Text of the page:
3. The church exists to reach the lost and unsaved. It was not so long ago that the Lord really clarified this point for me. In the Christian culture of “doing social justice,” “living missionally,” and “loving the unlovely,” it becomes easy to view the church as a vehicle in which to reach the unsaved.
However, this is not the primary function or purpose of the church. The church exists for the believer–to equip, edify, and empower the saints. To manifest the body and life of Jesus Christ. I know this might rub some people the wrong way, but if so, I encourage you to re-examine the scriptures. You may be surprised. I was.
4. A small group or Bible study is a perfectly acceptable replacement for “church.” Oh, I fell hard for this lie. I remember pastors enthusiastically telling me that if I had to choose between Sunday morning service and my weekly small group, I was to choose the latter. My small group, as it was explained to me, was actually church.
Those pastors…they were trying. What they meant, or should have meant, was that a small group was more like church. But there was one big problem. We wrongly think that…
5. Hanging out with a group of individuals, just like us, is church. Sadly, what small groups, home groups, and many Bible studies have taught people is that a group of our peers gathered together is church. When Jesus refers to the “family of God,” I don’t think a twenty-somethings Wednesday night fellowship/hangout/thing is what He had in mind.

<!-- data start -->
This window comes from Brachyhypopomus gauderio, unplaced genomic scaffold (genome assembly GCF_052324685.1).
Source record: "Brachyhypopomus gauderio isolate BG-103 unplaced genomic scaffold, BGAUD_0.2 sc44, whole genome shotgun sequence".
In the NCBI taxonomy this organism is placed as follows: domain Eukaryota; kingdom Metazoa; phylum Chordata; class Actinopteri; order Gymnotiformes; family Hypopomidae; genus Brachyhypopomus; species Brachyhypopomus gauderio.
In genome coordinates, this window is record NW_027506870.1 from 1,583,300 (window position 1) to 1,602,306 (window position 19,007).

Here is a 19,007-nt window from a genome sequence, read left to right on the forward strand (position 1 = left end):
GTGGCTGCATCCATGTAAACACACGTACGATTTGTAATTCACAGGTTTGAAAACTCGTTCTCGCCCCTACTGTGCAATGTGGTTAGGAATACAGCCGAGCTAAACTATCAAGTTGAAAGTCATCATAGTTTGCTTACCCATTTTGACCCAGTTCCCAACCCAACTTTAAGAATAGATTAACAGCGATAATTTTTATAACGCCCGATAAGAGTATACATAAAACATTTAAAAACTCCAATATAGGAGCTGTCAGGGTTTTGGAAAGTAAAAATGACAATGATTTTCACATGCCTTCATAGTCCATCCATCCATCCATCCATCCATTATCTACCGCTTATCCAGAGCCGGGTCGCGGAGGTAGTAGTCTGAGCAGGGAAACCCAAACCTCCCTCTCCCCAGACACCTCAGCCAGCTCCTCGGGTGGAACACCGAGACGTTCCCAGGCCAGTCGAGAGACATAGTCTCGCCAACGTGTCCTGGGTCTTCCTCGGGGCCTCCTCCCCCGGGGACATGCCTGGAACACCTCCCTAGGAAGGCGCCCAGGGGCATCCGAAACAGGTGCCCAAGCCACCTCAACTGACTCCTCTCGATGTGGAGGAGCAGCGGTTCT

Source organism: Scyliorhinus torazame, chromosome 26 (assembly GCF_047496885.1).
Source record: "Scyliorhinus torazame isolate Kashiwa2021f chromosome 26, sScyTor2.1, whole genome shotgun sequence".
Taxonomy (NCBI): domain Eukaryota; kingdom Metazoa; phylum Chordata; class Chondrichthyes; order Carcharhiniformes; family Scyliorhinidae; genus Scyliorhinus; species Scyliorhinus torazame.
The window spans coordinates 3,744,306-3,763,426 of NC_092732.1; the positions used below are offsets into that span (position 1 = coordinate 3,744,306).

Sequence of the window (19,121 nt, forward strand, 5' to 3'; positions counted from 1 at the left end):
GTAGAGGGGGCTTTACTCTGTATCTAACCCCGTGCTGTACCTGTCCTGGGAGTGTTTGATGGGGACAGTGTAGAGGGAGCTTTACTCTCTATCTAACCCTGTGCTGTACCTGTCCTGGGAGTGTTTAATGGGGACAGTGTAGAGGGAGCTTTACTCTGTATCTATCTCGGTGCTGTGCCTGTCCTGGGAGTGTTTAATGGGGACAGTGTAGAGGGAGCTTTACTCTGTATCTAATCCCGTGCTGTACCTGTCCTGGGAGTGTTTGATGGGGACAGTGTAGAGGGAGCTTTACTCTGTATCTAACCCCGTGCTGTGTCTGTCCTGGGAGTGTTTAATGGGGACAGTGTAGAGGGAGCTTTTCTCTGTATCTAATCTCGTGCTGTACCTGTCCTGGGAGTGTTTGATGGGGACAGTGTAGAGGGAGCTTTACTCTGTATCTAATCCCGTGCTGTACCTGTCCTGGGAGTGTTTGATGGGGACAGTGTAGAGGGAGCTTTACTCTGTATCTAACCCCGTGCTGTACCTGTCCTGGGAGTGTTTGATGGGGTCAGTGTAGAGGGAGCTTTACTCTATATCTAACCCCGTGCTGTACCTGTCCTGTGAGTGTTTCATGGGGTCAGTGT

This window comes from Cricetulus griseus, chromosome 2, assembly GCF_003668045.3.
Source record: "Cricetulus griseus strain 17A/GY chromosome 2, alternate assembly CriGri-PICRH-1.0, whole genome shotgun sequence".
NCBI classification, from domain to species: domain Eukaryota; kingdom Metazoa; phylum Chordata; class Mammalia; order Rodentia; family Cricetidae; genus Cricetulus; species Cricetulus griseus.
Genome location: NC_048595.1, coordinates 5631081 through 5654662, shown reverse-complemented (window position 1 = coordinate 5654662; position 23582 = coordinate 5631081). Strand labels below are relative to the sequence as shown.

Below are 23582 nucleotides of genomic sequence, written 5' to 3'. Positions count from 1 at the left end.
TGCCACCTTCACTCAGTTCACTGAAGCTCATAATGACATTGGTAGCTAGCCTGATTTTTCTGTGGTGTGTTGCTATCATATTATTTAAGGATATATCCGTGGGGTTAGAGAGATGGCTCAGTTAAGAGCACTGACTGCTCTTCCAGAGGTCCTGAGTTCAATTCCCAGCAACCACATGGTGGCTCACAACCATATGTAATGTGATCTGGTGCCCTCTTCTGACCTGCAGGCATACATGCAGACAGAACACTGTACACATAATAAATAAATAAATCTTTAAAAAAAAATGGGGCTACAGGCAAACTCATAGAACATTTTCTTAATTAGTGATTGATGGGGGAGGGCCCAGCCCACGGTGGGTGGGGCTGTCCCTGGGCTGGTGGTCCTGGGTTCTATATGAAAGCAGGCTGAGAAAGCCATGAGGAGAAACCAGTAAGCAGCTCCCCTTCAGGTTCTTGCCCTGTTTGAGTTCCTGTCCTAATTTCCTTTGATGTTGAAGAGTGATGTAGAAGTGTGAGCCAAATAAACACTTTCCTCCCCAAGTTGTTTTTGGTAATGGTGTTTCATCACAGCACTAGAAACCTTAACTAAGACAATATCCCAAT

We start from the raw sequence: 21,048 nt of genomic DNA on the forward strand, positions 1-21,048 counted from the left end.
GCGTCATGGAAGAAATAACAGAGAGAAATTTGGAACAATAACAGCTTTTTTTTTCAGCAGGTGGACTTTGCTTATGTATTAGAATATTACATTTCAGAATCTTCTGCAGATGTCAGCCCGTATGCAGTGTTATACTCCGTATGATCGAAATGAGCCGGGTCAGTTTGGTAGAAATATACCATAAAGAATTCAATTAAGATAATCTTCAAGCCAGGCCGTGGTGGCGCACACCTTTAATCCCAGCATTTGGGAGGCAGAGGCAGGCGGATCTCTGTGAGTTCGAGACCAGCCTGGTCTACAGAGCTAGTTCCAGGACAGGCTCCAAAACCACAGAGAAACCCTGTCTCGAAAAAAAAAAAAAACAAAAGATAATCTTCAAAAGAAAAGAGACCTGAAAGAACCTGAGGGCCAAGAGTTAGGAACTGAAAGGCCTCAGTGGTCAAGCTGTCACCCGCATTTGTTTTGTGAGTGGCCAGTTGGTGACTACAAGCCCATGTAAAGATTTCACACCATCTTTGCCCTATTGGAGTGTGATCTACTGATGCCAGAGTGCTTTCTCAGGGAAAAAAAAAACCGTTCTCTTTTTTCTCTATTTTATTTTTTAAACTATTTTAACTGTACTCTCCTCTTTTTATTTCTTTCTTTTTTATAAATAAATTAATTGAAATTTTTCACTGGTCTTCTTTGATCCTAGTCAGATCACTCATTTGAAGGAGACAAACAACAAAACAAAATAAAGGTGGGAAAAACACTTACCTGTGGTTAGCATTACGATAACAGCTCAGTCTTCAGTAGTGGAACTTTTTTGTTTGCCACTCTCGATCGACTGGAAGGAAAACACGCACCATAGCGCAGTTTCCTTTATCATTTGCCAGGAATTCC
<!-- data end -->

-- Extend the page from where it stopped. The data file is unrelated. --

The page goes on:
Families are made up of all kinds of people in all stages of life. There are moms and dads, brothers and sister, infants, cousins and even a few loud-mouthed crazy uncles (you know who you are). Church is, and should be, all of us. All the time.
6. We must grow the church. In the consumer-driven, “bigger is better” culture we find ourselves, many Christians have come to falsely believe that it is our responsibility to build the church. We think that we do the growing. But, 1Corinthians 3 teaches that, while some of us plant and others water, it is God who causes it to grow. We are “coworkers belonging to God,” allowed to fully in building His church. God is responsible…and I find that comforting.
Do you agree of disagree with my list? Have you fallen for any of these lies about church? What would you add to the list? Let’s hear it!
Today’s guest post comes from my friend and blogging hero, Sammy Adebiyi. I can say, in all honesty, that Sammy is my blogging soulmate. I think things and then he writes them–often with more passion and wit that I could ever conjure up. I’m honored and excited to feature him on Modern Reject. I hope you enjoy this post. I know I did!